The subproject focuses on the graphic communication system of the historical and divinatory Mesoamerican manuscripts, commonly called codices in the scholarship.
Mixtec pre-Hispanic codices tell the accounts of the local ruling dynasties and are characterized by a narrative construction, manifested mainly in the spatial organization of content. Divinatory codices were sacred books that served as the principal media to determine what divine forces shaped particular periods of time, thus making them favorable or not for certain activities.
These documents have been studied so far by a whole constellation of important researchers who developed and adopted different approaches In our project, primarily the recent philological-cognitive method by Mikulska (2008, 2015) and Dehouve (i.e. 2009, 2018) will be applied with the aim to:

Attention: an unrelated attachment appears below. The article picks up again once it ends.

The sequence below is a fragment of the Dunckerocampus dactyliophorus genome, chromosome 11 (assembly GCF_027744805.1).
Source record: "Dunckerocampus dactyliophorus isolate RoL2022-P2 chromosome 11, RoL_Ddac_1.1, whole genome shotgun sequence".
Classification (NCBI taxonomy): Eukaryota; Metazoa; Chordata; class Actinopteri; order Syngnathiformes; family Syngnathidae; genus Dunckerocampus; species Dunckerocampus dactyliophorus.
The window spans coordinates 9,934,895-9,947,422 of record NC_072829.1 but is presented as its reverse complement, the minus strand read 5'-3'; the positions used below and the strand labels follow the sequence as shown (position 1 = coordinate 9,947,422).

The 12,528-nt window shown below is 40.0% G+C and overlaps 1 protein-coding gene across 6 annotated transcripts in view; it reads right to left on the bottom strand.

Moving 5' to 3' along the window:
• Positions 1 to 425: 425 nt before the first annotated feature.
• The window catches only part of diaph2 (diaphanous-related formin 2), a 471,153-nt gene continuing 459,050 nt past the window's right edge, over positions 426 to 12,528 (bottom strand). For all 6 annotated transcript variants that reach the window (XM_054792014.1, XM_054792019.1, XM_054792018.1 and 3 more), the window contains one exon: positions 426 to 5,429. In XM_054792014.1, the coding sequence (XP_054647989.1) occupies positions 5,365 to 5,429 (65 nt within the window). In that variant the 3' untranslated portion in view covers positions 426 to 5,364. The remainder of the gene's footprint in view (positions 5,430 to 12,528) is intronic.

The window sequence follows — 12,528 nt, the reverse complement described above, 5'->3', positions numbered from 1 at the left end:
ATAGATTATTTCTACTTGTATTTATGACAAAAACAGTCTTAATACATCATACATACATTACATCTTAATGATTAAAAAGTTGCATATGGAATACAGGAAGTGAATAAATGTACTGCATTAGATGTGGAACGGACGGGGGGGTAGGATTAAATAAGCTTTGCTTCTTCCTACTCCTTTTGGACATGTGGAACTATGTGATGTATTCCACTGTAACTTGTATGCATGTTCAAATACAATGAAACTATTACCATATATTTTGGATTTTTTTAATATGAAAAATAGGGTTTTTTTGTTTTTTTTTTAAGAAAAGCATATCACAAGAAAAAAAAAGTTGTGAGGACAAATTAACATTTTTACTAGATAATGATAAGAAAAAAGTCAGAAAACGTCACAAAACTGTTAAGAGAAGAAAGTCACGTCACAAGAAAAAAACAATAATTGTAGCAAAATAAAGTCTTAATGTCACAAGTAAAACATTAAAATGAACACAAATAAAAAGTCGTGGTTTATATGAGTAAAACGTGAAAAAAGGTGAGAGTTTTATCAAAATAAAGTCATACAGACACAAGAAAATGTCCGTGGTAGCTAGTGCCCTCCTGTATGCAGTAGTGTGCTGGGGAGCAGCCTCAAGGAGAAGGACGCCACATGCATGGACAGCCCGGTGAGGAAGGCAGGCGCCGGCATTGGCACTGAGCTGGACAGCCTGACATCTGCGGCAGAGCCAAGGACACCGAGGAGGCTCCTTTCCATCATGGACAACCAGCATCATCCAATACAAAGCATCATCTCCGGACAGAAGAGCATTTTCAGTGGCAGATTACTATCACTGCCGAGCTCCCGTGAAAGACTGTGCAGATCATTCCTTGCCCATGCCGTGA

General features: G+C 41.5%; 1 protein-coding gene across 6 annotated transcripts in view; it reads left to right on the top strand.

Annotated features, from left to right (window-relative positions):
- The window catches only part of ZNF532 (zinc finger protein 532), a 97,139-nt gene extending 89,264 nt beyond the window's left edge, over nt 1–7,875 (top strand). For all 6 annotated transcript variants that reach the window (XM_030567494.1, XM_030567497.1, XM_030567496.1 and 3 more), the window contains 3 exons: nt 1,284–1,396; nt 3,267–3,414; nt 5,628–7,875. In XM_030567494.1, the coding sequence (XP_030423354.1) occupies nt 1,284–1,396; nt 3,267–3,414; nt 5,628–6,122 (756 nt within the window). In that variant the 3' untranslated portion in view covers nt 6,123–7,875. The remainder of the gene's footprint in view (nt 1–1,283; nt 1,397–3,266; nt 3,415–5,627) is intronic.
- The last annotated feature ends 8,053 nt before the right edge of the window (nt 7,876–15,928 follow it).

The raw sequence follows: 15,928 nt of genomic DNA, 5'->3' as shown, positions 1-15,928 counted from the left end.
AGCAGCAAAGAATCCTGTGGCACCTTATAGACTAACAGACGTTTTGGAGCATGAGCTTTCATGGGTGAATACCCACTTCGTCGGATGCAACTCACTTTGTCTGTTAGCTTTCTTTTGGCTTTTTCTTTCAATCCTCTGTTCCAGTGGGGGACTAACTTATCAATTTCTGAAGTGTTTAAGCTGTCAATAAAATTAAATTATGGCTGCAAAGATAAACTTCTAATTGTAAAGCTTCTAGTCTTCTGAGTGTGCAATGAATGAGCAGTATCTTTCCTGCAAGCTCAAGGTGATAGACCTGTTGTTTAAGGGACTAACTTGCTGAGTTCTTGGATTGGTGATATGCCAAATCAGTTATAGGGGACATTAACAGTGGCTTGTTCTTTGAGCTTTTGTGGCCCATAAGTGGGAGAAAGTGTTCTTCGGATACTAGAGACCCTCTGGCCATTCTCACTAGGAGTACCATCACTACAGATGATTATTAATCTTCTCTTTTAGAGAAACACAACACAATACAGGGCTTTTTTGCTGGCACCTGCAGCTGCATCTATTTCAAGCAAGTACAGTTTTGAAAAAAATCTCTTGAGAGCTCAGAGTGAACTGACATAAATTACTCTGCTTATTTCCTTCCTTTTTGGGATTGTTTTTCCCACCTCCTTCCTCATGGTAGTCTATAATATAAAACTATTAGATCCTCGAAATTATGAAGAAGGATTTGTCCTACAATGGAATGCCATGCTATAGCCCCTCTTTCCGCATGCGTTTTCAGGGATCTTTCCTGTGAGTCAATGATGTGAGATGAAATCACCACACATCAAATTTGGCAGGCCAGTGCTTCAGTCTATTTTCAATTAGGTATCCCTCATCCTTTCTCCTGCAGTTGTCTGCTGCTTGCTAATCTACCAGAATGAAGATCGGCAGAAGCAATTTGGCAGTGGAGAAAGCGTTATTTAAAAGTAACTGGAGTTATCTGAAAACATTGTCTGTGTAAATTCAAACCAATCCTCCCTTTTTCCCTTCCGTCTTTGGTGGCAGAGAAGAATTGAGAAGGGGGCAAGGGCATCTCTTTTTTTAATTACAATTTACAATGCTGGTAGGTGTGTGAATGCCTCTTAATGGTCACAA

- investigate how the GCSs applied in Mixtec historical codices and divinatory codices codify and create meaning, both on the level of a sign and of bigger graphic clusters (including whole pages as another unit of meaning),
- examine what graphic (notational) strategies are applied at the structural level to create the effect of narration in the Mixtec historical codices and parts of divinatory ones,
- confront the theories of writing and literacy with central Mesoamerican GCS which do not meet the classic narrow definition of writing but possess a syntax and is clearly capable of codifying narrative.